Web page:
If you were wondering why we need ombudsmen (or even what the heck ombudsmen are), Jeffrey Dvorkin, formerly of NPR has the answer for you in an October 13 post at the Common Ground News Service.
In his essay, Dvorkin discusses the strengths of the position (also called a readers’ representative or public editor) in a changing news environment, and advocates continued hiring of ombudsmen, especially for coverage of the Middle East.
Dvorkin, Executive Director of the Organization of News Ombudsmen, enjoyed a long career as a radio journalist in Canada and the U.S. and as an advocate for the free press–work which prepared him to take the somewhat self-critical role of NPR ombudsman. He writes that though “it’s not easy being a news ombudsman these days… the institution is one worth investing in, as ombudsmen are showing considerable strength in news organizations around the world, notably in the Middle East.”
Ombudsmen, he explains, serve as gatekeepers and advocates for the concerns and critiques of readers. If you think the New York Times botched a story, contact Clark Hoyt. Critical of reporting in the Washington Post? Write to Andrew Alexander. It’s their job to investigate and assess how well their own paper is doing in the ethical, quality journalism race.
Dvorkin argues that even though critics can write and publish their own responses and corrections online these days, ombudsmen occupy an important middle ground. Their “opinions [aren’t] necessarily those of management–or of the listeners,” he writes. “And that’s the point.”
“An independent, in-house ombudsman is better able to cast an experienced eye on problems and suggest remedies than a journalist or reporter.” Dvorkin writes. Effectively, they are facilitating deeper and more effective media criticism, using the resources of their experience and their connections to not only criticize news reporting, but also try to mend it.
While a blogger might skewer the mainstream media quite effectively, they may have little immediate effect on the policy or future practices of the paper. Dvorkin argues that the strength of an ombudsman is in their ability not only to critique, but to affect change.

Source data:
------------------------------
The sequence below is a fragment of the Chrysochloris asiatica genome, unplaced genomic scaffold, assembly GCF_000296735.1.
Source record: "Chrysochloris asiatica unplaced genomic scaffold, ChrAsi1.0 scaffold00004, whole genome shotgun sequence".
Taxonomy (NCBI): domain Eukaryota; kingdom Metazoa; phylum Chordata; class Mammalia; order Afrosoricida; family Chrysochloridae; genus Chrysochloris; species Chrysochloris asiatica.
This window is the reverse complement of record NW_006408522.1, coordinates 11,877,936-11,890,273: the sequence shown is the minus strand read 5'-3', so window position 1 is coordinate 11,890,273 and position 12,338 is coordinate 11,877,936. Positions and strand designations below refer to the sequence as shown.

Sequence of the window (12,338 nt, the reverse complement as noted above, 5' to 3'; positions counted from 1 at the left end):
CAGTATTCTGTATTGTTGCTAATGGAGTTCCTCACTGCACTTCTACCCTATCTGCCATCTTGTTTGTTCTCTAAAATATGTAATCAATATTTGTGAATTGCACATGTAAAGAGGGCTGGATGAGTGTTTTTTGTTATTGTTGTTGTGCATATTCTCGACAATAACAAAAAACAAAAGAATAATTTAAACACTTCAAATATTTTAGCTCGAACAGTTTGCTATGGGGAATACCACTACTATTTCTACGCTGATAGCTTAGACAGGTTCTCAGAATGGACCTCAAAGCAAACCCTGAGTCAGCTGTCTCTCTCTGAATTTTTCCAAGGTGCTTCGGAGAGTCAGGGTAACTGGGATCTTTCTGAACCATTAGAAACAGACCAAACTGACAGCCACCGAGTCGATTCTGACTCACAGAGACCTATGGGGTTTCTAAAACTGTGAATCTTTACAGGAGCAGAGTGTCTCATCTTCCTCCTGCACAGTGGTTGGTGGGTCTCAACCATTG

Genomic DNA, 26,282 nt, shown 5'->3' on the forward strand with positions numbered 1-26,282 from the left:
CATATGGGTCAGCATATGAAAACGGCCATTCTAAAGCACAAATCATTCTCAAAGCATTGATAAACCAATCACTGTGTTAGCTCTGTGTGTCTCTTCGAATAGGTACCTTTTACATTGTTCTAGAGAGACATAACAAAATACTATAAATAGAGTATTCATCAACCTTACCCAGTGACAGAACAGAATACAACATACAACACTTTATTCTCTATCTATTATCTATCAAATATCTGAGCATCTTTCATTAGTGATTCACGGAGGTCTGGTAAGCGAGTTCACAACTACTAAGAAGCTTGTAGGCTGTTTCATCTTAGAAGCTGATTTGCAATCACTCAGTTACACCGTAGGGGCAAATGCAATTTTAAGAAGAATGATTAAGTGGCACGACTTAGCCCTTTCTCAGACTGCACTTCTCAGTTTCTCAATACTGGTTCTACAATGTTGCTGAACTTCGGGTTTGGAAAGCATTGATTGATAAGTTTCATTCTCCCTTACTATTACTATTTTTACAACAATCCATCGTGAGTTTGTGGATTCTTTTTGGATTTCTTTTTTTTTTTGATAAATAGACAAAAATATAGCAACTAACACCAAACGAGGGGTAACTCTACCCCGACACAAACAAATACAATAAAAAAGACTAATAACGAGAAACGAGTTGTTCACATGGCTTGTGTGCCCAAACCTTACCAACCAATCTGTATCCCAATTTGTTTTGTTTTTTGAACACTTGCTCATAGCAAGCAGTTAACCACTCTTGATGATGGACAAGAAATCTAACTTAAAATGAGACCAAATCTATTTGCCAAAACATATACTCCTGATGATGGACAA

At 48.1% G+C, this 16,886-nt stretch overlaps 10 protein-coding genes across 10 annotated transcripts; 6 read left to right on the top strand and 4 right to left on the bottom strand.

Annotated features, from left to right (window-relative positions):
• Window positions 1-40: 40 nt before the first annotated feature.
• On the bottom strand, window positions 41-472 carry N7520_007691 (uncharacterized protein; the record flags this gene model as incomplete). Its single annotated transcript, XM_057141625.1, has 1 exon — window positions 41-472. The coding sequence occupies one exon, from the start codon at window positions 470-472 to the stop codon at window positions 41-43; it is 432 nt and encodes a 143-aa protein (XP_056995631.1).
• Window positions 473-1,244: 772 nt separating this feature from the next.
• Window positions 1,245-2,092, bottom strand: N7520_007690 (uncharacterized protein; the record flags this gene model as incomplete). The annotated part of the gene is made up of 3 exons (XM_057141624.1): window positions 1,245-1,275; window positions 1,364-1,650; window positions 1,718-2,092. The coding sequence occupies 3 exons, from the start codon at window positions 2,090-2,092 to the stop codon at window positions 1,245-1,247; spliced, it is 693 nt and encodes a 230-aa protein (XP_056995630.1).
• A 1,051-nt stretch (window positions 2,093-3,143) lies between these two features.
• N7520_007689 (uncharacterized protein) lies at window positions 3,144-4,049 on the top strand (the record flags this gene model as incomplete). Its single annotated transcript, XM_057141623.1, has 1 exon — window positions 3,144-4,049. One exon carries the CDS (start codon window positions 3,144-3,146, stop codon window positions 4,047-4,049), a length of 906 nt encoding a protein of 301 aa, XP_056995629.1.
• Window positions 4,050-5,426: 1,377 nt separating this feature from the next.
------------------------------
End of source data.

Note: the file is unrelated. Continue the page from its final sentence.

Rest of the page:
When I first began, I received 1,900 emails of complaint and concern in the first six months. In my last year as ombudsman, I received more than 82,000 emails, thousands of letters and more phone calls than I can remember. NPR’s journalistic standards did not deteriorate in that period. Far from it. It demonstrated that public interest in holding media accountable to quality standards of journalism continued to grow. And NPR was deeply committed to public accountability by being open to suggestions about how to make its journalism stronger and better.
Dvorkin’s heraldry for the ombudsman’s calling is clearly not reflective of the current national climate. “Some newspapers, especially in the United States, believe that eliminating the ombudsman position is a painful but necessary cost-saving measure in difficult economic times,” he writes.
But, he argues, having an ombudsman is well worth it. Ombudsmen create opportunities for accuracy and growth (and a relationship between news media and the public), which wouldn’t otherwise exist. Writing specifically to readers concerned about Middle East issues at Common Ground News, he says,
That’s what ombudsmanship is all about: providing the public with the media access they need and deserve. It’s a way to keep journalism honest, reliable and always at the service of the citizens. So while the office is being downsized in the United States, I hope that Middle Eastern and Mediterranean countries continue to capitalize on the office’s full potential.
It is important to note that Dvorkin’s vision holds true only if ombudsmen are doing their jobs faithfully and without bias toward their paper. As long as such its the case his point is well taken–that the more people there are assessing news critically and skeptically, the better.
Read his full article here.